In 1932, pleading economic depression, laundry owners asked a favor from the unions; to start contract negotiations three years early. For the drivers, Dave Beck agreed to wage reductions - of $10 per week or from $40 to $30. But the girls of Local 24 was not so easily swayed.

     Bitter fruit: The strike of 1932

While they did agree to quite substantial minimum wage reductions - from $17.25 to $14.25 - they balked at the additional loss of all holiday pay.

Once again the owners, headed by John Hagen, got together a "holding company" through which the cartel could oppose them. Incorporating on June 27, 1932, they called it the "Seattle Laundry Company, Inc.". The next day, "blunt notices" were pinned up in the Empire Laundry, as in all other "Company" laundries. These notices announced by fiat a 15% cut in wages — and the complete removal of holiday pay. Many workers claimed the notices also asked them "to give up their union."

On August 4, 1932, in seven laundries, 1,200 women laundry workers walked off the job. The following day, the strike had spread to eleven laundries. The day of the first walkout, in Seattle Superior Court, charges were formally filed against the Seattle Laundry Company, Inc. They were brought by none other than David D. Beck and Samual R. Gibboney. (both described in the press as "two stockholders of one of the [laundry] concerns." They did indeed hold stock in Superior Service Laundries, a five-strong chain Beck had been wooed to supervise in 1926.)

This time, Beck had gone — by legal means — to the heart of the matter. His suit charged that "nearly all Seattle laundries had organized a monopoly to maintain excess prices and stifle competition." He told the press he had brought the suit as "a stockholder", to stop Superior Service from entering a monopoly. Beck claimed Seattle Laundries, Inc. involved 32 laundries (its secretary told the press the number was 22). Judge Kaxis Kay issued a restraining order, forbidding Superior Service from entering into a laundry "combine."

The same day, the Associated Press "disclosed" that Attorney General John H. Dunbar was "investigating the alleged Seattle laundry combinations."

The 1917 strike had featured parades and plenty of public sympathy. This one, from its inception, involved strike breaking, pitched battles and destruction of property. The first calls to police occurred on August 5, when 80 striking laundry girls engaged with strikebreakers. The women fought with hatpins and knives and even pots of pepper; three of them were detained by the police. In another incident, a would-be scab was badly beaten. The women injured ranged in age from 22 to 53; many were afraid to give police their names.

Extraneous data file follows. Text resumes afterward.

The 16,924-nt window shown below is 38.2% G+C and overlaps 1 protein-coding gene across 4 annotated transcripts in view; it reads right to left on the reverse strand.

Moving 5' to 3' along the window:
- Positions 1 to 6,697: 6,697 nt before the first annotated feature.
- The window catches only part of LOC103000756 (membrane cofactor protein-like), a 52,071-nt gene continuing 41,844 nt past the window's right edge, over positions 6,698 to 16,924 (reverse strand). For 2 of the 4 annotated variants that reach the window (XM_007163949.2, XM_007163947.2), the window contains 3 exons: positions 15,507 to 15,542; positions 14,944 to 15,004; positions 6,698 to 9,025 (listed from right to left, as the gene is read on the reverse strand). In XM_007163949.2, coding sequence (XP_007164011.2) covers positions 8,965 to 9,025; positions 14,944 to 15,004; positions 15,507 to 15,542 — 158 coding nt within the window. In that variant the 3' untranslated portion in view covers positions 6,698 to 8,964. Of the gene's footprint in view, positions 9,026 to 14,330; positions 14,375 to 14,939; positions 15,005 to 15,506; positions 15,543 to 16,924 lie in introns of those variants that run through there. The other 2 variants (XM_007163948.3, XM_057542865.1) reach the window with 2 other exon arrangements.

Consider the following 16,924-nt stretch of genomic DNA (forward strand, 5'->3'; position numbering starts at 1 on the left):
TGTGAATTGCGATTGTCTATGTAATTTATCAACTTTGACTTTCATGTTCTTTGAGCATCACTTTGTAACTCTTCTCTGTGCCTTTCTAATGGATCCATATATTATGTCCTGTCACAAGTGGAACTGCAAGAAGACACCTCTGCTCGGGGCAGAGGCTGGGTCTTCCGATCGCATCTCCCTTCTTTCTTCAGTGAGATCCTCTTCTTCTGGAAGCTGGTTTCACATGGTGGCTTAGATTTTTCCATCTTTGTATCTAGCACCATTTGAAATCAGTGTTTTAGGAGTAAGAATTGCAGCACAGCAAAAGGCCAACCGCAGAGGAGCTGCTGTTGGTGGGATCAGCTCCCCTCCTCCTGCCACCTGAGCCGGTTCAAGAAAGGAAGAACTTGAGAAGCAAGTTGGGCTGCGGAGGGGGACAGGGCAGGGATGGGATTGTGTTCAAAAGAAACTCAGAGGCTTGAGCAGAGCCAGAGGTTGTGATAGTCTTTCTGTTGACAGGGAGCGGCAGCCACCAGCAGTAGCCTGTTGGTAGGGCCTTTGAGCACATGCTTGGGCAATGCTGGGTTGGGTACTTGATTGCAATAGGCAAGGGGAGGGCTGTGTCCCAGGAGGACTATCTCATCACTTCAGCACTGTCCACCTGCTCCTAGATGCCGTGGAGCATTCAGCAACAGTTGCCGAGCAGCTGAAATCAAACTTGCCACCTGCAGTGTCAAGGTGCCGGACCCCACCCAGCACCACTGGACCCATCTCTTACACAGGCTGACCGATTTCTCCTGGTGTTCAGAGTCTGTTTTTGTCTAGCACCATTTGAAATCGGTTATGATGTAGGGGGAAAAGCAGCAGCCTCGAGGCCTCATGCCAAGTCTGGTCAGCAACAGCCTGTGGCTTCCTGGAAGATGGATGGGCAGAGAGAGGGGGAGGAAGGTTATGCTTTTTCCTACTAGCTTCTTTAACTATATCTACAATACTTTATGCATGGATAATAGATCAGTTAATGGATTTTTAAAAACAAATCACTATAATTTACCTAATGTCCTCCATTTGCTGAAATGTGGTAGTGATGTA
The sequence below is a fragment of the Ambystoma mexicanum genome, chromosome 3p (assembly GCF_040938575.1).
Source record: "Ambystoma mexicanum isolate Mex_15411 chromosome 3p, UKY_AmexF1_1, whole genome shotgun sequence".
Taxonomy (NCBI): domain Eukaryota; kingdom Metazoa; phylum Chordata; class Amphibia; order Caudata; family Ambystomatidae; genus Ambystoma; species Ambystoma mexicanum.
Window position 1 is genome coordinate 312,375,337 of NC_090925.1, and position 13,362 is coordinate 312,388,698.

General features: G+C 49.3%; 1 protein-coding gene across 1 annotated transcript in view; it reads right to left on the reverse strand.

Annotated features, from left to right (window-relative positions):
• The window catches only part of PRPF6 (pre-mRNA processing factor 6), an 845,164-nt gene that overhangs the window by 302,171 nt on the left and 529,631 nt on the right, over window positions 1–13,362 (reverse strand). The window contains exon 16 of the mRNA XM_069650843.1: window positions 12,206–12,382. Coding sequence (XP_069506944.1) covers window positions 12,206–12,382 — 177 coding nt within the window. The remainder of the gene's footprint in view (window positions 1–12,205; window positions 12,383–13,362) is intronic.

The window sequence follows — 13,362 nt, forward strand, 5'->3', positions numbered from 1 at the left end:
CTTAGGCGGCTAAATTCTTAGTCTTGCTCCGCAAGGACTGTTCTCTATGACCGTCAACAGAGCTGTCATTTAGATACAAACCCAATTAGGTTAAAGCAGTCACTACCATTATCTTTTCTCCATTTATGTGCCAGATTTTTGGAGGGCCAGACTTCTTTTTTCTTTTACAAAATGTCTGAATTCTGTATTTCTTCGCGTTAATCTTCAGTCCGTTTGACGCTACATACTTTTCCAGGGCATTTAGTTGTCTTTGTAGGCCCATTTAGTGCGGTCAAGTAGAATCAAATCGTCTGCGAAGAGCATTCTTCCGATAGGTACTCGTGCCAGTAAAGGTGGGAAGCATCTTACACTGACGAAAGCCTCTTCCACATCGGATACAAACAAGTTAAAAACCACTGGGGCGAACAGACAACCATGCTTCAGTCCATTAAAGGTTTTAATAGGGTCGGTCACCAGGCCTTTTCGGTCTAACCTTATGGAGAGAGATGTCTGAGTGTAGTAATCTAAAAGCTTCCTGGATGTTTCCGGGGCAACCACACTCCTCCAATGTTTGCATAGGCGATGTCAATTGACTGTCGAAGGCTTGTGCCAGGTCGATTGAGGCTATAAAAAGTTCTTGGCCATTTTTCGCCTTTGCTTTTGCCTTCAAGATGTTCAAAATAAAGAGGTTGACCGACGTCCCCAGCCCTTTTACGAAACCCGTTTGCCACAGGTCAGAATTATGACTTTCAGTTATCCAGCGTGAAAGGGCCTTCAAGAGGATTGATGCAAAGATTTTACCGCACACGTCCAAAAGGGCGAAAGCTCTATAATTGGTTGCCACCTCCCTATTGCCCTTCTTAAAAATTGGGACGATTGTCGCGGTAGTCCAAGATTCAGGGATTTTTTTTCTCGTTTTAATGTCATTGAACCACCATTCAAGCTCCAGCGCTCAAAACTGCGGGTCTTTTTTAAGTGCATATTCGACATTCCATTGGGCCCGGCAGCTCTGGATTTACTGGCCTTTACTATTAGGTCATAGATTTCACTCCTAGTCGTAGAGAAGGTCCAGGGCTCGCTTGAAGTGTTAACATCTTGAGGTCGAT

As rumors of "two hundred strike-breakers from Tacoma" were circulating among the striking laundry girls, the laundry owners became afraid of further violence. By Saturday am, they were asking the police for protection — The Seattle Times' headline read "Police on Guard Over 11 Laundries." Crowds of workers were assembled outside of these laundries and police chief Tony Norton pleaded for peace with those who were picketing. (He also issued an order for "strict neutrality" when his officers started taking sides with the strikers.)

The day before, members of Seattle Laundries, Inc. held an emergency meeting all afternoon. But, as always, they declined to answer charges — or to make any kind of public statement. Hagen, however, was losing control of his prize possession; by Saturday, some girls were leaving their jobs at his Empire Laundry. That evening, all across Seattle, "warfare broke out anew". Police alleged that women pickets beat a non-union man, stoned a scab delivery driver and stole bundles of laundry.

Another "development" was broadcast in the Sunday newspaper: Prosecuting Attorney Robert M. Burgunder had sharply criticized the laundry owners’ practices. Burgunder sounded somewhat like Beck when he said:

"Laundry prices are entirely too high. The laundries have made no move to bring there prices down to current commodity levels. Instead they have entered into agreements which they secretly violate by giving rebates to preferred customers. But the general public is forced to pay the bill and the employees have suffered by the consequent decline in business."

on to A violent final struggle    

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